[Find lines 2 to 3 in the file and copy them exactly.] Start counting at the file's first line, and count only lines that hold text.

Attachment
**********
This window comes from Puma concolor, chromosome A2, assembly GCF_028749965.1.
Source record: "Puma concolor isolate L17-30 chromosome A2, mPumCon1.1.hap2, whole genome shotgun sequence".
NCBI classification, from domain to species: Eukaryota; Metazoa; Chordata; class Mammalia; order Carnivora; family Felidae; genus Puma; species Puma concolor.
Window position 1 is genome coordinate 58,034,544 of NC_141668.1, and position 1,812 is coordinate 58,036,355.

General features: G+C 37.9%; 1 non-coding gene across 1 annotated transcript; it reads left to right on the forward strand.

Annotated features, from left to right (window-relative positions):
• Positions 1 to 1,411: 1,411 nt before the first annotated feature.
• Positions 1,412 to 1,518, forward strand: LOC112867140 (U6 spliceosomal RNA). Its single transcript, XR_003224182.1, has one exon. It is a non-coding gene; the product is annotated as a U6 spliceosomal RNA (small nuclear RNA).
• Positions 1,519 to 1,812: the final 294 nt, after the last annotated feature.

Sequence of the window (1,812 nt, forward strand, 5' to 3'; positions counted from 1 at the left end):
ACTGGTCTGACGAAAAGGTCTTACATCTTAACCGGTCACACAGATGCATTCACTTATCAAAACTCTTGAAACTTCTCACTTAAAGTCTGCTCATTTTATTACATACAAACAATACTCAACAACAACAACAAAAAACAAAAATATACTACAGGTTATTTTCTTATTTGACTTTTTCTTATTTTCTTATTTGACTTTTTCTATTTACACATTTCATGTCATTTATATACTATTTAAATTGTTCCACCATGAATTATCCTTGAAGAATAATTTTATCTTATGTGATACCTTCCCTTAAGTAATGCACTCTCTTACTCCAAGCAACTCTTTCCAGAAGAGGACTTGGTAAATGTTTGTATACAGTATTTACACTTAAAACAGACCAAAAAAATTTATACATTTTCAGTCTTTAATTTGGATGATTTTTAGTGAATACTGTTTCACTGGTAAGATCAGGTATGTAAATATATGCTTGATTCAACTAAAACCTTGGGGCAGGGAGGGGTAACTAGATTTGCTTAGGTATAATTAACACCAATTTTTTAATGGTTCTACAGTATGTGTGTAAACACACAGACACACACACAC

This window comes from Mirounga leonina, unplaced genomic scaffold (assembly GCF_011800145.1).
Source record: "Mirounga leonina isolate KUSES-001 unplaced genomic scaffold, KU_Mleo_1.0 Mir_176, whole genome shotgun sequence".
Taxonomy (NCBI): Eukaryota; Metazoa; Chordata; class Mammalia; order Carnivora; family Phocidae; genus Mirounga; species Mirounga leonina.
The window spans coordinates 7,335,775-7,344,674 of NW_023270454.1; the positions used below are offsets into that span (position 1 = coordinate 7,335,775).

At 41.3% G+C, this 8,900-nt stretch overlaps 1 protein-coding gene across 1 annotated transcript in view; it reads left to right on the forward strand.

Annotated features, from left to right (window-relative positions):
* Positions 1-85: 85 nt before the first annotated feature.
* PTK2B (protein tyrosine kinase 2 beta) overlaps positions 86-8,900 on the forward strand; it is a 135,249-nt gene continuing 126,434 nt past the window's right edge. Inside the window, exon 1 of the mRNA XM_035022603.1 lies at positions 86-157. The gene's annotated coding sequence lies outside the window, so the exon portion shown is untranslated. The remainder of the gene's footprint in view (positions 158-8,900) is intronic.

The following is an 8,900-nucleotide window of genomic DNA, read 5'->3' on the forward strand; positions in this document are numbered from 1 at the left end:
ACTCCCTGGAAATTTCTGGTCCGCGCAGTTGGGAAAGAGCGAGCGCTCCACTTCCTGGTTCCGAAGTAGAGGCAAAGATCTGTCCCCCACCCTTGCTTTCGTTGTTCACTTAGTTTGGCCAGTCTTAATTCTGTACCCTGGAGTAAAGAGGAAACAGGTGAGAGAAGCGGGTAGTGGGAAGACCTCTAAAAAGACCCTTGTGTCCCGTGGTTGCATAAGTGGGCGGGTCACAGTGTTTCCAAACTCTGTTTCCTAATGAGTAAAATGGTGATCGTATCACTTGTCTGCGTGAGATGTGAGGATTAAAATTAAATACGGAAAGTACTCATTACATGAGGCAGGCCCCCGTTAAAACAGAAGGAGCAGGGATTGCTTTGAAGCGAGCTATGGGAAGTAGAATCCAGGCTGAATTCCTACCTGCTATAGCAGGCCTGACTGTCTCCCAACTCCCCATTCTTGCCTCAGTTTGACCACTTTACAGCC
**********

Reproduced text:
Source record: "Puma concolor isolate L17-30 chromosome A2, mPumCon1.1.hap2, whole genome shotgun sequence".
NCBI classification, from domain to species: Eukaryota; Metazoa; Chordata; class Mammalia; order Carnivora; family Felidae; genus Puma; species Puma concolor.